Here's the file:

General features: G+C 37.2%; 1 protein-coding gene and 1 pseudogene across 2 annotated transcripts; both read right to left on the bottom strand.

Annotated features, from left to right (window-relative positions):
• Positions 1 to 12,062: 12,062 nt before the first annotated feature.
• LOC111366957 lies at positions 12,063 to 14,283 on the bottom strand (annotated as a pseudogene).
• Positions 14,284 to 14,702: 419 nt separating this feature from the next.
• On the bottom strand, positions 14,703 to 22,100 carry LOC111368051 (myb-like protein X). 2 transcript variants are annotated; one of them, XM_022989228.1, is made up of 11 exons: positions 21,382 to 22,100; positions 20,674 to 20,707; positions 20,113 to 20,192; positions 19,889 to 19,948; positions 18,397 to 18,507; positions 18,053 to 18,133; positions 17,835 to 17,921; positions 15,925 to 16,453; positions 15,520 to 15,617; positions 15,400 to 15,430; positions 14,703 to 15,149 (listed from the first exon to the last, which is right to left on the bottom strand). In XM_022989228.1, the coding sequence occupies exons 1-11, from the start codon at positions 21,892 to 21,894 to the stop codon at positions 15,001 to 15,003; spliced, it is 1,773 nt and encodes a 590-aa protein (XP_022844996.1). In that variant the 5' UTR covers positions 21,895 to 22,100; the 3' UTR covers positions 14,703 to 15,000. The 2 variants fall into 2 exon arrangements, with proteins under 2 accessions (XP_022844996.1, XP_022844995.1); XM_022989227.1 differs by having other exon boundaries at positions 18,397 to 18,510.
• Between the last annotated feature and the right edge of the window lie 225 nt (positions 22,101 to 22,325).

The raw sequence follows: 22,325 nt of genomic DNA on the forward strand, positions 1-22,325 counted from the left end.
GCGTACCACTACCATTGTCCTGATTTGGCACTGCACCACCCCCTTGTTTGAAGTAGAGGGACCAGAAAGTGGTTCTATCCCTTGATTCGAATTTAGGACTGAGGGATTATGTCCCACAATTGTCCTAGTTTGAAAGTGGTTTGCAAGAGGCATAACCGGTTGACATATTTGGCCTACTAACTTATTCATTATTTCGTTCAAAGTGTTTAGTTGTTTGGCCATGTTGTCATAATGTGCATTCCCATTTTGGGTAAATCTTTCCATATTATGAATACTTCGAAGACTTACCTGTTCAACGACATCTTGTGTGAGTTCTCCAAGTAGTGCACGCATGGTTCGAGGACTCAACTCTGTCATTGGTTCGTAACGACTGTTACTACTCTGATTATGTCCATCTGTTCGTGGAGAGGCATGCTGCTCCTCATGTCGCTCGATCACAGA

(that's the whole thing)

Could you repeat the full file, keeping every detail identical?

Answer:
General features: G+C 37.2%; 1 protein-coding gene and 1 pseudogene across 2 annotated transcripts; both read right to left on the bottom strand.

Annotated features, from left to right (window-relative positions):
• Positions 1 to 12,062: 12,062 nt before the first annotated feature.
• LOC111366957 lies at positions 12,063 to 14,283 on the bottom strand (annotated as a pseudogene).
• Positions 14,284 to 14,702: 419 nt separating this feature from the next.
• On the bottom strand, positions 14,703 to 22,100 carry LOC111368051 (myb-like protein X). 2 transcript variants are annotated; one of them, XM_022989228.1, is made up of 11 exons: positions 21,382 to 22,100; positions 20,674 to 20,707; positions 20,113 to 20,192; positions 19,889 to 19,948; positions 18,397 to 18,507; positions 18,053 to 18,133; positions 17,835 to 17,921; positions 15,925 to 16,453; positions 15,520 to 15,617; positions 15,400 to 15,430; positions 14,703 to 15,149 (listed from the first exon to the last, which is right to left on the bottom strand). In XM_022989228.1, the coding sequence occupies exons 1-11, from the start codon at positions 21,892 to 21,894 to the stop codon at positions 15,001 to 15,003; spliced, it is 1,773 nt and encodes a 590-aa protein (XP_022844996.1). In that variant the 5' UTR covers positions 21,895 to 22,100; the 3' UTR covers positions 14,703 to 15,000. The 2 variants fall into 2 exon arrangements, with proteins under 2 accessions (XP_022844996.1, XP_022844995.1); XM_022989227.1 differs by having other exon boundaries at positions 18,397 to 18,510.
• Between the last annotated feature and the right edge of the window lie 225 nt (positions 22,101 to 22,325).

The raw sequence follows: 22,325 nt of genomic DNA on the forward strand, positions 1-22,325 counted from the left end.
GCGTACCACTACCATTGTCCTGATTTGGCACTGCACCACCCCCTTGTTTGAAGTAGAGGGACCAGAAAGTGGTTCTATCCCTTGATTCGAATTTAGGACTGAGGGATTATGTCCCACAATTGTCCTAGTTTGAAAGTGGTTTGCAAGAGGCATAACCGGTTGACATATTTGGCCTACTAACTTATTCATTATTTCGTTCAAAGTGTTTAGTTGTTTGGCCATGTTGTCATAATGTGCATTCCCATTTTGGGTAAATCTTTCCATATTATGAATACTTCGAAGACTTACCTGTTCAACGACATCTTGTGTGAGTTCTCCAAGTAGTGCACGCATGGTTCGAGGACTCAACTCTGTCATTGGTTCGTAACGACTGTTACTACTCTGATTATGTCCATCTGTTCGTGGAGAGGCATGCTGCTCCTCATGTCGCTCGATCACAGA